ACCC expresses preliminary concerns over Google's proposed acquisition of Fitbit

By Tom Macken, Thomas Jones


On 18 June 2020, the Australian Competition and Consumer Commission (ACCC) released its Statement of Issues in relation to Google LLC's proposed acquisition of Fitbit, expressing its concerns that the acquisition may further entrench Google's dominant position in the supply of data-dependent health services and ad tech services, and adversely affect competition in those markets.

These comments from the ACCC reflect a number of key findings made in its Digital Platforms Inquiry, in which it found that Google (and Facebook) held substantial market power in a number of critical digital markets, including the markets for the provision of online search services, online search advertising, social media services, display advertising, and news media referral services and, importantly, that Google's substantial market power was built largely on its concentration of data collected via third-party apps and websites, including those which it owns and operates.

Given Google's collection of a wide range of consumer data, and position as a market leader in AI and data analytics, the ACCC's primary concern is that Google's acquisition of Fitbit would enhance Google's ability to collect consumer data (i.e. health and fitness data) This data would be a key input for the supply of data-dependent health services and ad tech services (which rely on the collection and analysis of large amounts of data to enable targeted online display advertising to consumer segments).

Furthermore, the intended acquisition would eliminate any potential competition between Google and Fitbit in the markets for health and fitness data (which might otherwise take place), a merged entity would likely act as a significant barrier to entry for firms developing new and innovative services in these markets which could otherwise partner with Fitbit.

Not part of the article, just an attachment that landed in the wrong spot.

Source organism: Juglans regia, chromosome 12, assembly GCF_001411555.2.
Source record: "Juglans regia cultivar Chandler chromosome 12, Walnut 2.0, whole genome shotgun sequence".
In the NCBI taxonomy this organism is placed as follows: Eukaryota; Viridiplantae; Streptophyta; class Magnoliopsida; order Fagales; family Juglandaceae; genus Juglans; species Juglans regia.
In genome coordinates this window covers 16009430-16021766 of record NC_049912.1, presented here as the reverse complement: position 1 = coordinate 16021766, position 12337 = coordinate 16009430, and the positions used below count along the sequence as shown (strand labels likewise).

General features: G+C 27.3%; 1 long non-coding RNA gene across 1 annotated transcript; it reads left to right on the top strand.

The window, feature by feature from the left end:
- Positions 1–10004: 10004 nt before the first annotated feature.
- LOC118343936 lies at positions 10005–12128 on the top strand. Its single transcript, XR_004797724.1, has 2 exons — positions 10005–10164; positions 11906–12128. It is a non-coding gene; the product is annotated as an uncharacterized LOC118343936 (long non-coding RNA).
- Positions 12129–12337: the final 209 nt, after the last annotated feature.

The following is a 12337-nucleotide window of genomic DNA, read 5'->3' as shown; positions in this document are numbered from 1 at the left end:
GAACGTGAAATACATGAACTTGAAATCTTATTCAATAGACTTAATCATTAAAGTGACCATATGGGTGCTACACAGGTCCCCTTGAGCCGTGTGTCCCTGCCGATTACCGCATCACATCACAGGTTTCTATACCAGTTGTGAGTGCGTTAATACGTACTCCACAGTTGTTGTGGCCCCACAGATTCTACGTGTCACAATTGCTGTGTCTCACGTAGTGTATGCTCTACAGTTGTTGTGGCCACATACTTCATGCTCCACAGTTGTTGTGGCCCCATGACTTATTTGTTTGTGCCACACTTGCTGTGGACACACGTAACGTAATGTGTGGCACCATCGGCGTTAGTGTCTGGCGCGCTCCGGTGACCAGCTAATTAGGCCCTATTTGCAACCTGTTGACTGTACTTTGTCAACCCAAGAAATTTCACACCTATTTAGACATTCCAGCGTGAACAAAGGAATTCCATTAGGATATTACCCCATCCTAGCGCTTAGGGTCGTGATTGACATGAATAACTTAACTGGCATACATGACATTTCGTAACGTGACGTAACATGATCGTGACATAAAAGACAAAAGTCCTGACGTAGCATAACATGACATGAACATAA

For these reasons, the ACCC's preliminary view was that the acquisition may have the effect, or likely effect, of substantially lessening competition in those markets.

The ACCC was also of the preliminary view that the proposed acquisition would have the effect, or likely effect, of substantially lessening competition in the supply of wearables on the basis that:

  • Google is a significant supplier of some key inputs which are necessary for the supply of certain wearables, including Wear OS, Google Maps, the Google Play Store, and the Android smartphone operating system; and
  • Google's acquisition of Fitbit could encourage it to foreclose or otherwise inhibit access to these products in order to increase the sales of its own wearables.

The views expressed by the ACCC in its Statement of Issues make it clear that the importance of data in digital markets and the threat of 'killer acquisitions' by dominant players in these markets are clearly concerning for the regulator.

In mid-August the ACCC will make a decision on whether or not to allow the proposed merger to proceed.

For more information contact Thomas Jones and Tom Macken